Last September I began recording a video for every blog post I published. I decided to do this because I thought doing so would be a good way to expand the community here. I’m not sure how many of you found me and the community here through my Youtube videos, but making these vlogs has been worth it nonetheless because of all the other things I’ve learned.
I’m not sure you’ll have the same experiences I’ve had, but regardless I thought I’d share some things I’ve learned from recording videos. I hope to give you some perspective on things you could conceivably learn if you decide to become a vlogger as well.
It’s Ok To Suck And Be Embarrassed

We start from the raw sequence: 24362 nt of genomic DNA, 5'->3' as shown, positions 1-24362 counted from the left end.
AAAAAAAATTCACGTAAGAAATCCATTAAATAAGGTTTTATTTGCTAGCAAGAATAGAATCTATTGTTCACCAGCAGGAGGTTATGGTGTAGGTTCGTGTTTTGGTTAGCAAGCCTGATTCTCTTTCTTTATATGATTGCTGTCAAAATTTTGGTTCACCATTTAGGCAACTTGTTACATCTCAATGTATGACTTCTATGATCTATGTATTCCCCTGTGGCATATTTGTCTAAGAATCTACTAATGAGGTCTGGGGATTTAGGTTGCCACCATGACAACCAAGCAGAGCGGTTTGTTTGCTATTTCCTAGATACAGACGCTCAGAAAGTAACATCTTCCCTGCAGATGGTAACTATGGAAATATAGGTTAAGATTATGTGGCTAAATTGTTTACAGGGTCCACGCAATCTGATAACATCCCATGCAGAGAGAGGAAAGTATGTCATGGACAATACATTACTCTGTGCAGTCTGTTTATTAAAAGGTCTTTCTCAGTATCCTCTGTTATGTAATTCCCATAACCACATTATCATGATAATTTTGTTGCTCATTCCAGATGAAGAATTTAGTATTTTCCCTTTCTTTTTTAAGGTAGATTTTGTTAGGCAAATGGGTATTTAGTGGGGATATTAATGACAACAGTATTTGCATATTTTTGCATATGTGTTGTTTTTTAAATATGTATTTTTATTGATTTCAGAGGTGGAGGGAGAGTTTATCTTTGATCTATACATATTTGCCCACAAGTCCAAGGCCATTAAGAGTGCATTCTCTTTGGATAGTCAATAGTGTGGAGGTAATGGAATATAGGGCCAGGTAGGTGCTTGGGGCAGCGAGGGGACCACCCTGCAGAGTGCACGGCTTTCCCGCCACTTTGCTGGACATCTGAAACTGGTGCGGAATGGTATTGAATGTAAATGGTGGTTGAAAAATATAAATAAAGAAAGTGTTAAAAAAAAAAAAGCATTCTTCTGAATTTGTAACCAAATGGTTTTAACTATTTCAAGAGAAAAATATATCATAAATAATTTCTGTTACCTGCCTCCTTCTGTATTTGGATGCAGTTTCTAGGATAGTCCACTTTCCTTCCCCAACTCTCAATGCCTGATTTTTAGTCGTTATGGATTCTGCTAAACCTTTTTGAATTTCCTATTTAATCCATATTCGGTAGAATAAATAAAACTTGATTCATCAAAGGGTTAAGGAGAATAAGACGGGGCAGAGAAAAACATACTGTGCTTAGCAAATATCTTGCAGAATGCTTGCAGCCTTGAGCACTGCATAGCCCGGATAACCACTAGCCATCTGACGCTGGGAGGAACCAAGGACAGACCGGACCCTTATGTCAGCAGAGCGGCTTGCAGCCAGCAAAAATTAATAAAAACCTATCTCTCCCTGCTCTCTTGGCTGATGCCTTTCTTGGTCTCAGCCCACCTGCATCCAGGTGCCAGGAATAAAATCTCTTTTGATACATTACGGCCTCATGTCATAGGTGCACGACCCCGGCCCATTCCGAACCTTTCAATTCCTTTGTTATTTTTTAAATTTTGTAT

Unless you have prior speaking experience, or significant natural talent your first several vlogs are going to suck. It’s difficult to make something of quality when you have no experience talking into a camera, and you don’t know how to edit your videos yet either. That’s ok though. It’s just the way things are. Everyone has to go through the suckiness.
I remember being embarrassed of my self-improvement videos the first few months after I began recording them. Whenever we were given laptops in class I would be paranoid because I was afraid someone would search my name on google, discover my videos, and get the rest of the class to laugh at me after seeing them. I experienced anxiety every time someone was on Youtube and every time I heard someone open a video because I thought I was about to be “discovered”.